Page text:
Valuations for stocks are heavily influenced by interest rates, and particularly by the risk-free rate of return on 10-year and 30-year United States Treasury bonds. Relative to the current return on Treasury Bonds, stocks continue to be quite attractive. However, the current risk-free rate of return is not a product of market forces. Rather, it is an instrument of Federal Reserve policy. As long as these policies remain in place, and stocks trade at higher levels of valuation, it will be more difficult for us to find individual stocks that meet our criteria for returns on a risk basis that incorporates substantially higher interest rates than exist currently. Just as we think it would be a mistake for investors to buy bonds at current levels, we believe it would be a mistake for us to buy stocks on the assumption that interest rates remain anywhere near current levels.

A Junior’s Thoughts on Investing

One thing I have come to realize by myself is that investing is much more of an art than what I thought before while trying to figure out exact calcs to reach a conclusion. Thus developing your framework – as Munger would say, wordily wisdom or mental models – is key to becoming a great investor. Perspective and curiosity are another two relevant characteristics. Naturally, perseverance must reign in your life so you can develop your mind.

Having read a book of the greatest CEOs of all time – if you are interested, just contact me, it made it easier for me to contemplate how they allocated capital: back of the envelope calculations, having a great knowledge of the specific market/segment they were investing in and knowing the two or three key issues on that topic. Therefore one reaches the conclusion that no complex DCF model is sharp enough predicting the future. Deep knowledge is the path to clarity and wise decision making.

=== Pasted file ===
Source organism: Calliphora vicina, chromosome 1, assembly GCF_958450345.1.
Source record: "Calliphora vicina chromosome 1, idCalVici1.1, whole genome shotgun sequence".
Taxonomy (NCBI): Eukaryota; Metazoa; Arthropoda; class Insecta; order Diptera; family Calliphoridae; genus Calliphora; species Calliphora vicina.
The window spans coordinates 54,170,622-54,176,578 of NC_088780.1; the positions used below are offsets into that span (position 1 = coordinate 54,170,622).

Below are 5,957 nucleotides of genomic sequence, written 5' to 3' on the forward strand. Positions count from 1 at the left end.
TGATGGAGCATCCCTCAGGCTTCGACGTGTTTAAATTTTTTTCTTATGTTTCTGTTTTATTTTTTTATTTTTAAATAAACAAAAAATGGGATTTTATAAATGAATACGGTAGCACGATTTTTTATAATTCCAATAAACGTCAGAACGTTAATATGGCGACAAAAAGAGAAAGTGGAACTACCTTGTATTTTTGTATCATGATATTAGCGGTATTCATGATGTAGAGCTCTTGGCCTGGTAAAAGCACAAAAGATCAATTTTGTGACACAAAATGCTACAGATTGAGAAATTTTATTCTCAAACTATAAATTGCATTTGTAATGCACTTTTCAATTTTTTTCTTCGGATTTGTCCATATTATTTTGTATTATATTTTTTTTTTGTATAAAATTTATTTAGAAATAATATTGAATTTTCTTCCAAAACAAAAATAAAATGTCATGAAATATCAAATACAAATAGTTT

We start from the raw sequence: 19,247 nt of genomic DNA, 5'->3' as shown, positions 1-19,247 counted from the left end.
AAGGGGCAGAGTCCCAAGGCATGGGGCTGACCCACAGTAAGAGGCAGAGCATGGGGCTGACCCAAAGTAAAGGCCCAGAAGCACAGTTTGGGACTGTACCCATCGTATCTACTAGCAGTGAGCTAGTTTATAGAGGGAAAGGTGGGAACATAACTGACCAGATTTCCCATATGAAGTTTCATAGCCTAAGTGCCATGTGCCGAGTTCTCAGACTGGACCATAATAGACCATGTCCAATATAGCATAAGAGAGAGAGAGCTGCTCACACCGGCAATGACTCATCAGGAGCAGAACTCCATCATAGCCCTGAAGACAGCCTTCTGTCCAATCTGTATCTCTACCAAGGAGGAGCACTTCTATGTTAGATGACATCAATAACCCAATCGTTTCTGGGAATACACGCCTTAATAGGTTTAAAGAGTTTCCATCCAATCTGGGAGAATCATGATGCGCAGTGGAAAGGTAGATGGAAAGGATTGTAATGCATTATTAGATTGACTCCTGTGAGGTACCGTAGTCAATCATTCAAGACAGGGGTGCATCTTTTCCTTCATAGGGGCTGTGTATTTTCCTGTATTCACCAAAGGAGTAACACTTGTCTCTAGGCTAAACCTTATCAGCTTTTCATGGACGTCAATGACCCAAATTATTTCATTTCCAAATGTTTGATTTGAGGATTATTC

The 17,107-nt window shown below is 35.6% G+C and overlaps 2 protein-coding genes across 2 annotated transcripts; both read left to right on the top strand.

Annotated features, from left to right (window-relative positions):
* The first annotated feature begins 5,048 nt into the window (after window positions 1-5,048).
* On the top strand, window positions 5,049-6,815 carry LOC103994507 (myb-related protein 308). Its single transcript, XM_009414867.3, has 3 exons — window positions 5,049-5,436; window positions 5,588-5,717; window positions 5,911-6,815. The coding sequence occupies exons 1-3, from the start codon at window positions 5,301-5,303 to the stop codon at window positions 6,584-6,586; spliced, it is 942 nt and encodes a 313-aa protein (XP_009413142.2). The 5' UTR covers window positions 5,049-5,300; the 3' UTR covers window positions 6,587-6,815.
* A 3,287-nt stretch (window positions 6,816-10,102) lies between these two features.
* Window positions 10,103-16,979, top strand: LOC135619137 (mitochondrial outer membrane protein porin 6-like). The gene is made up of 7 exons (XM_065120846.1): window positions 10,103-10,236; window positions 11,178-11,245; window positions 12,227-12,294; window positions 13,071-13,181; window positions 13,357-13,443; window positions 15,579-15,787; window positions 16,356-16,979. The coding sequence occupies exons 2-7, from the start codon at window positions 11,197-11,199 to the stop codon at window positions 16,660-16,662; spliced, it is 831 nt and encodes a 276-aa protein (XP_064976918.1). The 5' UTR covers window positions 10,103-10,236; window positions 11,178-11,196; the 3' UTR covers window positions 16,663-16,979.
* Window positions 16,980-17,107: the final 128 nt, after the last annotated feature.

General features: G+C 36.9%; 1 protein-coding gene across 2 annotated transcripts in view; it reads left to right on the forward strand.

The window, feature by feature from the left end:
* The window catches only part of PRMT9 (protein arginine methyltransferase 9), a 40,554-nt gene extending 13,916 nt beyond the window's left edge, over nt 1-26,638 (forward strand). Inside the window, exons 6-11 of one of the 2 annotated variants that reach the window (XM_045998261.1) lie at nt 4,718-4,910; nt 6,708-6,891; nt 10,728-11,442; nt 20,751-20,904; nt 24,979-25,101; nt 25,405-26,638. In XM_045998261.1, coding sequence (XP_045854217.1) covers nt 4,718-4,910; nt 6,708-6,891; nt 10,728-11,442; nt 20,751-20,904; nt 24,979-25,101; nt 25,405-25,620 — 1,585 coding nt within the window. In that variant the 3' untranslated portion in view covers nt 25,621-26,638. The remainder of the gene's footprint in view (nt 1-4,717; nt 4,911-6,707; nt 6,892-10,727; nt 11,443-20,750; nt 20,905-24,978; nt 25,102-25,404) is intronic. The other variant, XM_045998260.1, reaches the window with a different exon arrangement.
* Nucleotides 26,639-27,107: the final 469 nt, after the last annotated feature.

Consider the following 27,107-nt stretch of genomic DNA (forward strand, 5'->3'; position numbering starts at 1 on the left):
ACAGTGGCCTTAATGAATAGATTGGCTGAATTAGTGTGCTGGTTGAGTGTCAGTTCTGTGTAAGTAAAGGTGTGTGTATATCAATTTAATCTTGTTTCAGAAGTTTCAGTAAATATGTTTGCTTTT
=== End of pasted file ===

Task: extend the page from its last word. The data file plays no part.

Moreover elaborating on the above topic, portfolio turnover should be really low or none since your knowledge is so thorough you wouldn’t change your mind frequently.By the way, if you have any good books to recommend, please do not hesitate to share.

Howard Marks – The outlook for equities

Thinking of the big picture forces me to read Marks’ comments. In his last memo, he goes on generalization issues; extrapolation risks which we oftentimes incur but shouldn’t; the role of PRICE as a proxy of risk, despite the asset class – for example, bonds today seem way riskier than equities; the concept of ERP – the one he likes the most is “the margin by which equity returns will exceed the risk-free rate in the future” and that can’t be read anyplace; three psychology-descriptive stages of bull and bear markets and so on.

Bottom line he is constructive on equities, since “A move upward can be powered by a switch from the fear of losing money to the fear of missing opportunity. When attitudes are moderate & allocations are low, it doesn’t take much.”

Howard Marks makes his point about what puzzles him the most in investing saying “Many of the important things in investing are counter intuitive.” and as Einstein has said once: “Not everything that counts can be counted, and not everything that can be counted counts.”

Berkshire 2012 Letter

Another insightful thoughts from Warren Buffett in his last letter to Berkshire`s shareholders:

(i) he analyzes Berkshire performance in a rolling 5 year window against the S&P;
(ii) highlights the importance of brilliant people at management/board level;
(iii) little lesson on accounting of intangibles;
(iv) recent newspapers acquisitions rationale;
(v) the role of capital allocator and its options: reinvest, distribute dividends & share repurchases.